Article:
Until the COVID-19 public health emergency, the incremental emergence of telemedicine and telehealth in the modern era of healthcare delivery has been primarily fueled by efforts to lower healthcare costs, coupled with the opportunity to better serve certain vulnerable populations, such as elderly patients, behavioral health patients and patients living in rural areas. However, the slow-moving gears of the health system have left much potential for telehealth still untapped.
“Telemedicine,” or the practice of medicine to provide care to a distant site using technology – as well as the broader category of using technology to provide a range of services and care at a distance, known as “telehealth”1 – have faced a number of obstacles to widespread adoption. Beyond some operational and clinical hurdles, widespread implementation of telehealth has been hindered by various legal and regulatory barriers.
Enter COVID-19. The response to the pandemic has brought about a flurry of state and federal emergency healthcare regulations and guidance across various areas, most of which will clearly be in place only for a limited duration (e.g., the issuance of state executive orders prohibiting elective surgeries or procedures). Telehealth, of course, has been one of the areas addressed, as the pandemic has imposed unprecedented limitations on in-person healthcare delivery. The temporary changes specific to telehealth, however, may actually accelerate long-lasting regulatory developments that encourage telehealth. As the telehealth landscape was already ripe with potential for more widespread implementation, the pandemic may create a springboard for telehealth delivery to “leave the station” with the engine roaring even after the pandemic – creating opportunities to improve patient care as well as create additional revenue streams for providers.
This Holland & Knight alert highlights 10 key regulatory considerations for telehealth providers to consider, describing the “normal” landscape (prior to the pandemic), as well as 1) the temporary landscape during the pandemic and 2) insights as to what the post-pandemic landscape might look like.
1. Data Privacy
Although Health Insurance Portability and Accountability Act (HIPAA) requirements are not specific to telehealth, telehealth can bring about unique issues for HIPAA privacy compliance, including the possibility of an increased number of personnel being exposed to protected health information (e.g., IT personnel being involved in a telehealth evaluation).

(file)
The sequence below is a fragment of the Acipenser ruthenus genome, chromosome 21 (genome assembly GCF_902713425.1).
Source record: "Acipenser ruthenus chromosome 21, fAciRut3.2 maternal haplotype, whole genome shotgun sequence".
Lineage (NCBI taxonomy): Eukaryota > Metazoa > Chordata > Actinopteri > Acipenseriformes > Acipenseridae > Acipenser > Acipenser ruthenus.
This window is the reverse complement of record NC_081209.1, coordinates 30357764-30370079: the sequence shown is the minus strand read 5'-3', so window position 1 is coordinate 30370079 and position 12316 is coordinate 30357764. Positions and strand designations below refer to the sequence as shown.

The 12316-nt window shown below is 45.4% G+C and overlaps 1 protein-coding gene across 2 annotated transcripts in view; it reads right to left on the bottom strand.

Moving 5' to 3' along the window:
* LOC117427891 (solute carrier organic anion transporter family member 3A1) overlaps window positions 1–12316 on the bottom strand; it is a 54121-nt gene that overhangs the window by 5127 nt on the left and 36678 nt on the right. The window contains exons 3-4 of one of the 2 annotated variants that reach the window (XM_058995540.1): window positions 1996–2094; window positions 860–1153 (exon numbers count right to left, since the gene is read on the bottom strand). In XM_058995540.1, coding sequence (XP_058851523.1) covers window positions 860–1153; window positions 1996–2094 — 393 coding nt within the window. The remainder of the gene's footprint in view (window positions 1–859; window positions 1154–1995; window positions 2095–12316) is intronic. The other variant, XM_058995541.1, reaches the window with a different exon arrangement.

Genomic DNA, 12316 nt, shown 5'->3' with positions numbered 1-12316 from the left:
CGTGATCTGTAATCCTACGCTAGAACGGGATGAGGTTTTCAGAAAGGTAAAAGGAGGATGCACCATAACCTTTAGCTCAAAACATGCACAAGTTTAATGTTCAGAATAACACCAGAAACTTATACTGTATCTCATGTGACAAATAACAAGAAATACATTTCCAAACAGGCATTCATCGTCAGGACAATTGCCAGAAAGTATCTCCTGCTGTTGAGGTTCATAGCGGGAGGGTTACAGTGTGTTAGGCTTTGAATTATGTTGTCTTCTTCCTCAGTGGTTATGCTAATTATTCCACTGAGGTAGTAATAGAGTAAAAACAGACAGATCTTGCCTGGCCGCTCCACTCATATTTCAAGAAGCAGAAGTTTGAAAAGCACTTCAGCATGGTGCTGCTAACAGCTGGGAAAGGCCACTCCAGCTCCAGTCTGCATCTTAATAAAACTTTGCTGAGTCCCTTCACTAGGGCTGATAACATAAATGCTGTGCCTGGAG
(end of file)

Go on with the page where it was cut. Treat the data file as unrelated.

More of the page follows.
2. Data Security and Electronic Exchange
In addition to concerns about HIPAA privacy, OCR’s enforcement discretion extends, for now, to certain security issues relating to telehealth. Systems set up to facilitate telehealth during the pandemic will need to comply with the HIPAA Security Rule once the crisis abates. These regulatory and enforcement changes are occurring against the backdrop of a major push toward greater online activity as a response to the pandemic. The ability of many businesses to shift significant workload online has been important during this time of social distancing. On the other hand, the speed and scale of these changes have increased the “attack surface” where bad actors can try to obtain unauthorized access or otherwise harm systems. In addition to the greater volume of activity, many people are working remotely in ways they have not before, often over home networks or with personal devices that have not been subjected to the same level of security scrutiny as their office systems. While there are ways to mitigate the risks associated with these changes, they can still contribute to a heightened vulnerability. Cybercriminals are demonstrably ramping up their activity to try to take advantage of this dynamic, with the FBI and cybersecurity companies reporting dramatic spikes in cybersecurity complaints and hacking attempts as compared with pre-pandemic levels.3
On May 1, 2020, the Office of the National Coordinator for Health Information Technology (ONC) published final rules (ONC Rules)4 addressing interoperability, information blocking and patient access to data. The ONC Rules require certified health IT developers to ensure that their application program interfaces (APIs) meet certain standards to help ensure that patients have seamless access to their electronic health record data. The ONC Rules define the kinds of “actors” to which information blocking provisions apply. These include healthcare providers, health IT developers of certified health IT, health information networks and health information exchanges. The ONC Rules implement the 21st Century Cures Act’s prohibition against information blocking, or engaging in practices that are likely to prevent, interfere with or materially discourage access to, the use of or the exchange of electronic health information. Although the ONC Rules do not address telehealth directly, it seems likely that certain telehealth platforms may have to conform to the ONC Rules, and these regulations may make it easier for telehealth platform developers to interface with a provider’s electronic health records. Patients will also be able to direct their providers to send medical records to third party apps, including telehealth apps.
3. Practitioner Licensure
Many types of practitioners may be permitted to deliver services through telehealth – not just physicians, but also physician extenders, nurses, psychologists, social workers and other types of healthcare professionals. This is increasingly true due to the general healthcare cost-cutting trend for midlevel practitioners to provide an increasing range of services with a higher degree of autonomy. Telehealth providers must ensure that their telehealth practices comply with the rules of the appropriate licensing board(s) for their practitioners delivering telehealth services (including, but not limited to, any rules specific to telehealth), including scope of practice rules.